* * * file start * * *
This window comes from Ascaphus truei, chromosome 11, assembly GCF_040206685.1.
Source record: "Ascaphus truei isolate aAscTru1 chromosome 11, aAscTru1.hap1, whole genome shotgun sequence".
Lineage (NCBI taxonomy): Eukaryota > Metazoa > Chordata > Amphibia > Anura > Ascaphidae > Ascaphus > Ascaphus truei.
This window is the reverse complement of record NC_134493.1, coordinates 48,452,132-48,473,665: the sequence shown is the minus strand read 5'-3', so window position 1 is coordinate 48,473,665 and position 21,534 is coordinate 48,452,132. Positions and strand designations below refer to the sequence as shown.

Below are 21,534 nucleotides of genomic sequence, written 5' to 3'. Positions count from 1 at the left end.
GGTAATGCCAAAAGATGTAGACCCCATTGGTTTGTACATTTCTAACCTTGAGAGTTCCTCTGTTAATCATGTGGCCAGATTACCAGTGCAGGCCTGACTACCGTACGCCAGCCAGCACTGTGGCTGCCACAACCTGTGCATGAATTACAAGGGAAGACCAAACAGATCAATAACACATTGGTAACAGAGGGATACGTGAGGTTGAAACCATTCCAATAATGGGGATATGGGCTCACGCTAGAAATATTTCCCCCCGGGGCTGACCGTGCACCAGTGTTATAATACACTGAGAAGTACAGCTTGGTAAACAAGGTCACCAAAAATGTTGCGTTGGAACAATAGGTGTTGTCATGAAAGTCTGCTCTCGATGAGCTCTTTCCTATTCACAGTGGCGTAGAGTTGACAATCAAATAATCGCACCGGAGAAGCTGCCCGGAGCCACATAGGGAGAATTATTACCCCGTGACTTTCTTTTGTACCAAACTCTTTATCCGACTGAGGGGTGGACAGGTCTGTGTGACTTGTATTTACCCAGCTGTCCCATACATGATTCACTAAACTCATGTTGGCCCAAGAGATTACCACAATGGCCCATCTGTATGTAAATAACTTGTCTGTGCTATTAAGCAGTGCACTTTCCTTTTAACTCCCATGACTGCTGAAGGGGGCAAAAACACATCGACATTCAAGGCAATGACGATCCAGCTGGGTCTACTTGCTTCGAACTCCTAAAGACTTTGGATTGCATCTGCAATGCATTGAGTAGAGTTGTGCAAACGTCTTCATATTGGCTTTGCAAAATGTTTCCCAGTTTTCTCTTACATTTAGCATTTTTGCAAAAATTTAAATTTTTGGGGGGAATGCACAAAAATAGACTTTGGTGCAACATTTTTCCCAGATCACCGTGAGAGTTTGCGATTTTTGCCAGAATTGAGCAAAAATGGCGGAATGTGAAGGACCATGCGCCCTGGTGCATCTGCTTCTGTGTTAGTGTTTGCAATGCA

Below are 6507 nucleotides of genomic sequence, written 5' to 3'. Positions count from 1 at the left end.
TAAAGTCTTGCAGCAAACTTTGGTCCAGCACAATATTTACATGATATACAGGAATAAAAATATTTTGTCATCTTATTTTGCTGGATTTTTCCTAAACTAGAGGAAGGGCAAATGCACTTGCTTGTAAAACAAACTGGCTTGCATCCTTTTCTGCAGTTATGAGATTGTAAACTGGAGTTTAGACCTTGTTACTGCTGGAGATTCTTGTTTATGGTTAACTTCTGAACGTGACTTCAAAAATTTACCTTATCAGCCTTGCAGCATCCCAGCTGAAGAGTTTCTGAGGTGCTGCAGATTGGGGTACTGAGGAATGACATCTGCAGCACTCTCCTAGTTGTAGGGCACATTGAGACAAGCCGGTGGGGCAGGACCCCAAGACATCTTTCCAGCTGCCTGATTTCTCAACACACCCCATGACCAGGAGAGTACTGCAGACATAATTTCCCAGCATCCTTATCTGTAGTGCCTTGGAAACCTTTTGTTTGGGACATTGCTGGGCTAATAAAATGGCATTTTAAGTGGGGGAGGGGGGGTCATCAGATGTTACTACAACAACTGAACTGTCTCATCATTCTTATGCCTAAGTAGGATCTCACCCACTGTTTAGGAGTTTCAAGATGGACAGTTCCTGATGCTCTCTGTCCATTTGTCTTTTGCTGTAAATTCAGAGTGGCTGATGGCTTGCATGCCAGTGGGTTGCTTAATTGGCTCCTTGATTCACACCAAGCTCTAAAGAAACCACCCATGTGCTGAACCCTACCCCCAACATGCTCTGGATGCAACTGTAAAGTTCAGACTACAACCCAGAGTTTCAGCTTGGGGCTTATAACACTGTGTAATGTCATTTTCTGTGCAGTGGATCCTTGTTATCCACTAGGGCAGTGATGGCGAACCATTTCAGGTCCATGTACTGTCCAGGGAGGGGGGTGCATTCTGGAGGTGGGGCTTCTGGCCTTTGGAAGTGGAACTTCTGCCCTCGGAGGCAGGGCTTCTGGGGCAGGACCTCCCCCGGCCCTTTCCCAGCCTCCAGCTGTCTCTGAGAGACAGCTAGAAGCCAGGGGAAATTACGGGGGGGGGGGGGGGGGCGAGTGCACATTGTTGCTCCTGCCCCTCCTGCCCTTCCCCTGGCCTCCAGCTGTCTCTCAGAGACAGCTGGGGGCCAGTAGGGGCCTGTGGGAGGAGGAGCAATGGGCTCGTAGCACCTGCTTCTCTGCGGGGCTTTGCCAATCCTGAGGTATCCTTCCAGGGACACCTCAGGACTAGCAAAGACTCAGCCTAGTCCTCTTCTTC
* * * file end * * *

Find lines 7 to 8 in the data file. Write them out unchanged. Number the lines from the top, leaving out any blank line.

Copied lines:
Below are 6507 nucleotides of genomic sequence, written 5' to 3'. Positions count from 1 at the left end.
TAAAGTCTTGCAGCAAACTTTGGTCCAGCACAATATTTACATGATATACAGGAATAAAAATATTTTGTCATCTTATTTTGCTGGATTTTTCCTAAACTAGAGGAAGGGCAAATGCACTTGCTTGTAAAACAAACTGGCTTGCATCCTTTTCTGCAGTTATGAGATTGTAAACTGGAGTTTAGACCTTGTTACTGCTGGAGATTCTTGTTTATGGTTAACTTCTGAACGTGACTTCAAAAATTTACCTTATCAGCCTTGCAGCATCCCAGCTGAAGAGTTTCTGAGGTGCTGCAGATTGGGGTACTGAGGAATGACATCTGCAGCACTCTCCTAGTTGTAGGGCACATTGAGACAAGCCGGTGGGGCAGGACCCCAAGACATCTTTCCAGCTGCCTGATTTCTCAACACACCCCATGACCAGGAGAGTACTGCAGACATAATTTCCCAGCATCCTTATCTGTAGTGCCTTGGAAACCTTTTGTTTGGGACATTGCTGGGCTAATAAAATGGCATTTTAAGTGGGGGAGGGGGGGTCATCAGATGTTACTACAACAACTGAACTGTCTCATCATTCTTATGCCTAAGTAGGATCTCACCCACTGTTTAGGAGTTTCAAGATGGACAGTTCCTGATGCTCTCTGTCCATTTGTCTTTTGCTGTAAATTCAGAGTGGCTGATGGCTTGCATGCCAGTGGGTTGCTTAATTGGCTCCTTGATTCACACCAAGCTCTAAAGAAACCACCCATGTGCTGAACCCTACCCCCAACATGCTCTGGATGCAACTGTAAAGTTCAGACTACAACCCAGAGTTTCAGCTTGGGGCTTATAACACTGTGTAATGTCATTTTCTGTGCAGTGGATCCTTGTTATCCACTAGGGCAGTGATGGCGAACCATTTCAGGTCCATGTACTGTCCAGGGAGGGGGGTGCATTCTGGAGGTGGGGCTTCTGGCCTTTGGAAGTGGAACTTCTGCCCTCGGAGGCAGGGCTTCTGGGGCAGGACCTCCCCCGGCCCTTTCCCAGCCTCCAGCTGTCTCTGAGAGACAGCTAGAAGCCAGGGGAAATTACGGGGGGGGGGGGGGGGGCGAGTGCACATTGTTGCTCCTGCCCCTCCTGCCCTTCCCCTGGCCTCCAGCTGTCTCTCAGAGACAGCTGGGGGCCAGTAGGGGCCTGTGGGAGGAGGAGCAATGGGCTCGTAGCACCTGCTTCTCTGCGGGGCTTTGCCAATCCTGAGGTATCCTTCCAGGGACACCTCAGGACTAGCAAAGACTCAGCCTAGTCCTCTTCTTC